Payer-pharmaceutical alliances may be powerful if the right partners are involved.
The CVS-Aetna deal creates the first health-care triple threat, combining CVS’ pharmacy and pharmacy benefits manager platform with Aetna’s insurance business. The threat to pharmacies-or those that own them-is the way in which the two will leverage Aetna’s network of 46 million members to drive traffic to CVS stores. Aetna subscribers will be able to pick up prescription medicine in CVS stores while receiving pharmacy and medical services. Eventually, they may also be able to find lower copays only at CVS.
CVS CEO Larry Merlo told CNBC:
The next couple of years, you’ll see a dramatic change in terms of the store not just being about products but also service offerings that can help people on their path to better health.
CNBC reports retailers are now facing an entirely new form of competitor while contending with the potential threat of Amazon encroaching into their space. They have already begun to examine what the deal means for their business, and the solution may entail acquisitions, industry advisors say.
The pool of retailers directly affected is relatively small. They include Kroger, Wal-Mart, Walgreens Boots Alliance and, to a lesser extent, Rite Aid.
Of the retailers, Walgreens arguably has the most to lose. It is the most similar to CVS in business model and the most reliant on drug sales to drive traffic into stores. Read more about the players to watch at CNBC.
One analyst sees a natural connection between Wal-Mart and Humana as a reason the retail giant could acquire the health insurer. Humana steers its members to Wal-Mart pharmacies for deals on prescription co-pays.
Humana and Wal-Mart have been in a very tight relationship for six, seven years.
Dr. Ana Gupte, a senior health-care services analyst at Leerink Partners, told CNBC.
The New York Times reports when CVS Health and Aetna announced their merger on Sunday, their executives painted an image of a dawning health care utopia. The new company, combining one of the country’s biggest pharmacies with one of its largest health insurers, will create a world where patients will get the “human touch,” they said. Fewer people will fall through the cracks, they promised, and getting high-quality, low-cost medical care will be as close as your corner drugstore.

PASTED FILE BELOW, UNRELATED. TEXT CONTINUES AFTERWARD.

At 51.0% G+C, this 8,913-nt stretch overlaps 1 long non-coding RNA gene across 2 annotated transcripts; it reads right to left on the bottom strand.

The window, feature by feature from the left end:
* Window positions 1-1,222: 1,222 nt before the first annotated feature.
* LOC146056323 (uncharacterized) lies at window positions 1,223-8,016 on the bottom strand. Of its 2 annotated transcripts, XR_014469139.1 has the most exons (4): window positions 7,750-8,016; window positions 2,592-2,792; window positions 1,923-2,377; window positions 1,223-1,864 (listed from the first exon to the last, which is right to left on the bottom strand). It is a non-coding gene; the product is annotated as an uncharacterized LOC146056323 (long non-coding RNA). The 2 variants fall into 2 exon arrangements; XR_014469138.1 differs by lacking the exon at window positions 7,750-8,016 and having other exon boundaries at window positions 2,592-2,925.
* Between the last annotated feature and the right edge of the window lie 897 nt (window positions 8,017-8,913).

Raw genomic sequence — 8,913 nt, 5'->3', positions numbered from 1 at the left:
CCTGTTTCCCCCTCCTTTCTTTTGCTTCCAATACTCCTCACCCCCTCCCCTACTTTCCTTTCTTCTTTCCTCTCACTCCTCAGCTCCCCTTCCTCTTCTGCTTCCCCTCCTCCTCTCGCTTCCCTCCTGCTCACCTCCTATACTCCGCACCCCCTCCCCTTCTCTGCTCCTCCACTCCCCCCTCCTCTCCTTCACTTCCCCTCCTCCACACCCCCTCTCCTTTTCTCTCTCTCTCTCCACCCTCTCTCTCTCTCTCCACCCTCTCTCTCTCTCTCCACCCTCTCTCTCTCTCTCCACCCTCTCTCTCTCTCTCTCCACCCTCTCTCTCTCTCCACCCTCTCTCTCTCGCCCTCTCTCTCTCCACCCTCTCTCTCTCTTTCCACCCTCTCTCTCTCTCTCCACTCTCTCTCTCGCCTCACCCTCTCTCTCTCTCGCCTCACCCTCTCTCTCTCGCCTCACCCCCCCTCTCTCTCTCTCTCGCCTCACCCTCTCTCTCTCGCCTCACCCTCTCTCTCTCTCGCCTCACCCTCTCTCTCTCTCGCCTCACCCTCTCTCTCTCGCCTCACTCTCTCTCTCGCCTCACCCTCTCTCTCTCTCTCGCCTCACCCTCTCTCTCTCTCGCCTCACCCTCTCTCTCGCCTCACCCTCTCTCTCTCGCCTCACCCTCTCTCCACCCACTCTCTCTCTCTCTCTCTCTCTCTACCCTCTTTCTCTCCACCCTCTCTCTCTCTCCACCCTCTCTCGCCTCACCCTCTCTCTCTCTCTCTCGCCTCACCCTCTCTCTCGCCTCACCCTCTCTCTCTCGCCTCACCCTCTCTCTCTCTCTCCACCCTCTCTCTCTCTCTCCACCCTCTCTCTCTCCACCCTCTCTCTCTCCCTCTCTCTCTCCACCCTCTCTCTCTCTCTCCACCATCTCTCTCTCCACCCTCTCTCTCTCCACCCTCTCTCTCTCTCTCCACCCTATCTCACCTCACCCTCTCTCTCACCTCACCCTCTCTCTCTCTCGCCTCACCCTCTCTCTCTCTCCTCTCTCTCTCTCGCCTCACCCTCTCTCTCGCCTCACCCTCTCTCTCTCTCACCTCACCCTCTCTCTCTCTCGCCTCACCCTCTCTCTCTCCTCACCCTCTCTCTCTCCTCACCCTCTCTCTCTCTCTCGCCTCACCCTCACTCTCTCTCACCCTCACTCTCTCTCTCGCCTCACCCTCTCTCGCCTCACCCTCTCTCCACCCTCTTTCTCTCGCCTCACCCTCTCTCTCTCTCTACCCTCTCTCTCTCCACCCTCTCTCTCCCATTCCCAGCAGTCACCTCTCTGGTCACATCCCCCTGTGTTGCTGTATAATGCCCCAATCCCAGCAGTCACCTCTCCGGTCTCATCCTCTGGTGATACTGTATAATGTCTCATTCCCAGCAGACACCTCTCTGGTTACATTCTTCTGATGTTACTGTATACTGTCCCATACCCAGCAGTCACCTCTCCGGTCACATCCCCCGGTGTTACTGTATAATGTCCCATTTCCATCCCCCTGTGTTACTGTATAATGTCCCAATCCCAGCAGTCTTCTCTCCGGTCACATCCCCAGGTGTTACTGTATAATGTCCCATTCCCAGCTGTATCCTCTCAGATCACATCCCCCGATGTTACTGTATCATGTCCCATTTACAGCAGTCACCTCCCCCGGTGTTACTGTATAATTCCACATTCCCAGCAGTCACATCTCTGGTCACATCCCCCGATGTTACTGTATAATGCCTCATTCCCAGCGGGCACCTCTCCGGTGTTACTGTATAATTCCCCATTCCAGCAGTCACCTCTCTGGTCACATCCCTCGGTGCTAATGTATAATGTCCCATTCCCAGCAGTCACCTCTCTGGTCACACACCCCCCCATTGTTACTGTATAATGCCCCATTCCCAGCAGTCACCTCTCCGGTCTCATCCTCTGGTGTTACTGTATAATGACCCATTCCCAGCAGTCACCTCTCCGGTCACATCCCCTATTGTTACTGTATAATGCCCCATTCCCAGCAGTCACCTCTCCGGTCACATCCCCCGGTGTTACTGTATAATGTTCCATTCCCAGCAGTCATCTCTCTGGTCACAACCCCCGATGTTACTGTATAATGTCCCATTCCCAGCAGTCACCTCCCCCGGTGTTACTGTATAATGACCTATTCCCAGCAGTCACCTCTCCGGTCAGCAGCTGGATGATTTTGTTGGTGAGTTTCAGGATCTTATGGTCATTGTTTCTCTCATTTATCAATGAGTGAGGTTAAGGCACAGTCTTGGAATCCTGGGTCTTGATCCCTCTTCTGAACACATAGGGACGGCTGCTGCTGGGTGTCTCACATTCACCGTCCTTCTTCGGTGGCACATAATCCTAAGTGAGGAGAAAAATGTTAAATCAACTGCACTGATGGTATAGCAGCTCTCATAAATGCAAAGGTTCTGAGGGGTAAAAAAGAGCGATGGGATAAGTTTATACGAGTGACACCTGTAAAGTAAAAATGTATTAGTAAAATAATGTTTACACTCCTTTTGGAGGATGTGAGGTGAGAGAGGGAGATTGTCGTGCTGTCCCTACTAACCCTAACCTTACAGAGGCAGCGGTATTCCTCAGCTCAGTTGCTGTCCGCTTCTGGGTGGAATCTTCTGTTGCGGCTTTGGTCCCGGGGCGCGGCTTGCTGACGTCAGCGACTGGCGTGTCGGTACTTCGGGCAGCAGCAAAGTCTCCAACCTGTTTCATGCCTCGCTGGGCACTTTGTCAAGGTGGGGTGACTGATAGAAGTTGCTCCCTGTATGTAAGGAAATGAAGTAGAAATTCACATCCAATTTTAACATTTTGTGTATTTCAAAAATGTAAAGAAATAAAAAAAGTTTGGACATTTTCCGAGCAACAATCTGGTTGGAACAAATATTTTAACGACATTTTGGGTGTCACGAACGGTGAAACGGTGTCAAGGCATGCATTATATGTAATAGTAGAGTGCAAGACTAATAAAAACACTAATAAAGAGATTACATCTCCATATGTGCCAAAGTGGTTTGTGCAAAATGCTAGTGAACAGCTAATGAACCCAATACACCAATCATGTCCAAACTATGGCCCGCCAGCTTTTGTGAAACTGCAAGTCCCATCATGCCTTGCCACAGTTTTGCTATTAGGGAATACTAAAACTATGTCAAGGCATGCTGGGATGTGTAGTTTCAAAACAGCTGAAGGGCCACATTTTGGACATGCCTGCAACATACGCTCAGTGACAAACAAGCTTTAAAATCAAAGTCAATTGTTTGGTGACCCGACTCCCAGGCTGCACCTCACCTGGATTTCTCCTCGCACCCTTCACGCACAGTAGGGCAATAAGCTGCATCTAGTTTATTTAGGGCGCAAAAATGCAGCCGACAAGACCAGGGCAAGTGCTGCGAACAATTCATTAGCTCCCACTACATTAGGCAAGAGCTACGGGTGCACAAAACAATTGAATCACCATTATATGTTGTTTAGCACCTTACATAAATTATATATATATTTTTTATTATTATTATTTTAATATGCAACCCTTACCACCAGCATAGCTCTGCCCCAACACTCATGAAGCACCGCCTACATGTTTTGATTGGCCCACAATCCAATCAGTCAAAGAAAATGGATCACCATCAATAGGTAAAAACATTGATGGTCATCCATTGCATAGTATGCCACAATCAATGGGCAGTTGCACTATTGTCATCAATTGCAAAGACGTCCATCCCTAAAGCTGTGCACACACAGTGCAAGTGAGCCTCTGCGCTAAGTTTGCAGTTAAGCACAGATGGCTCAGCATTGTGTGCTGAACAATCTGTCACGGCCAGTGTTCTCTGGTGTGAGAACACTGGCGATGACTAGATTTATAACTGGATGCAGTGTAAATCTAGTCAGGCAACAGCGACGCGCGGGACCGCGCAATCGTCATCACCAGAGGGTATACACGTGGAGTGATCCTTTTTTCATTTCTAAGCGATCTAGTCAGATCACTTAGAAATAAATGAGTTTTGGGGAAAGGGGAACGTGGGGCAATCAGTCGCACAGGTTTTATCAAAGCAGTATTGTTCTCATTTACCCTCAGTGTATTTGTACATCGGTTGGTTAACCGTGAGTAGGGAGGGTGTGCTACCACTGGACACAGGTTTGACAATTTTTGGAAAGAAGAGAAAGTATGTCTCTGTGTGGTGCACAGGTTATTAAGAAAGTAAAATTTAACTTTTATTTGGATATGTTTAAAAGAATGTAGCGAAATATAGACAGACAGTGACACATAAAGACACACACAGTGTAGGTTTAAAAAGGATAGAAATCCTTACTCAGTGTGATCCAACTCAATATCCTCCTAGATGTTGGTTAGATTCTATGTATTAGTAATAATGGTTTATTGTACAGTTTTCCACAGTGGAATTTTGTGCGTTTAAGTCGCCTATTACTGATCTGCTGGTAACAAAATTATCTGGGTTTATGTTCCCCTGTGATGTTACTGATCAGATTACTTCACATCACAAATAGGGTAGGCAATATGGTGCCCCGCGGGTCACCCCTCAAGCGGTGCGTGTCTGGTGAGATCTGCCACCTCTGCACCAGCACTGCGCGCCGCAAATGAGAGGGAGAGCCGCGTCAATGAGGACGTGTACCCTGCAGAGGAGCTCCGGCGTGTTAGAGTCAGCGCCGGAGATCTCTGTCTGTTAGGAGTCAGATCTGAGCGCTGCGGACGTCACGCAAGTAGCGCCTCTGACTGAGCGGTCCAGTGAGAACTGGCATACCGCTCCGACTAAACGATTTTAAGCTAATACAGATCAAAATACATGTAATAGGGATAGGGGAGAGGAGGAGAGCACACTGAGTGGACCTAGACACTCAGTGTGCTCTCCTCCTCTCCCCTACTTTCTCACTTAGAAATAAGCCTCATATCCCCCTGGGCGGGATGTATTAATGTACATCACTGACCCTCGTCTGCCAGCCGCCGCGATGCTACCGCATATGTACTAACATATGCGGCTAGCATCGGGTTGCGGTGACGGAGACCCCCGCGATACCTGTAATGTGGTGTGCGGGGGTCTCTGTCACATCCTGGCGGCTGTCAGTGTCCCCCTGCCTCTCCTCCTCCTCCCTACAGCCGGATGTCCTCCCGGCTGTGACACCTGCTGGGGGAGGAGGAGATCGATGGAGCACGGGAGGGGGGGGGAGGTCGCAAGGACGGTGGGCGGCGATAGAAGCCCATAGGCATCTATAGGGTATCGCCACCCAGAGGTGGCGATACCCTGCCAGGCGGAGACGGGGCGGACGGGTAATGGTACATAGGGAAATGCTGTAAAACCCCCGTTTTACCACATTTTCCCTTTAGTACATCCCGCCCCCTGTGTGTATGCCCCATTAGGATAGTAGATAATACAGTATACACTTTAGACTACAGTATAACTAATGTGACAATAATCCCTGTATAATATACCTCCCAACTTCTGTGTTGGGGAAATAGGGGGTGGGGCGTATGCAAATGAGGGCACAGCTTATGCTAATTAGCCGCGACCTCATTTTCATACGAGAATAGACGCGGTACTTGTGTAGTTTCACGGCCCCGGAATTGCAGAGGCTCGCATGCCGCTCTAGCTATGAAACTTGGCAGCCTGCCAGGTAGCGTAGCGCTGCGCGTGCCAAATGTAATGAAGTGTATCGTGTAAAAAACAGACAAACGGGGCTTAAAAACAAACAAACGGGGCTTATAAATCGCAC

Skeptics say CVS and Aetna entered into the deal not to benefit consumers but to strengthen their competitive positions at a tumultuous time for the industry, in the hopes that the combination will yield new business opportunities. The two are already major health care players. If they wanted to change the world, critics asked, why haven’t they done so already? Others pointed out that a major rival, UnitedHealth Group, already owned a large pharmacy benefit manager, OptumRx, yet drug prices have continued to rise, and consumers remain frustrated. Read more about questions on just what CVS-Aetna will deliver in The New York Times
In The Business Insider, Aetna CEO Mark Bertolini asks us to envision with him:
Think of the Genius Bar at Apple, for example, and this ability to walk in the store and get help. I think this is the kind of idea we want to create in the stores, and I think we want to get going on the projects and pilots as soon as we can.
Some see a mortal threat to the nation’s hospitals with the coming of the CVS-Aetna model. Hospitals still see millions of patients in their emergency rooms and provide care for ailments that CVS and Aetna executives say could be avoided or directed to an outpatient location.CVS CEO Larry Merlo said of healthcare consumers:
What they lack is the element of convenience and coordination. When we talk about this unmet need, that’s really the unmet need that we’re filling.
Read about this and more in Forbes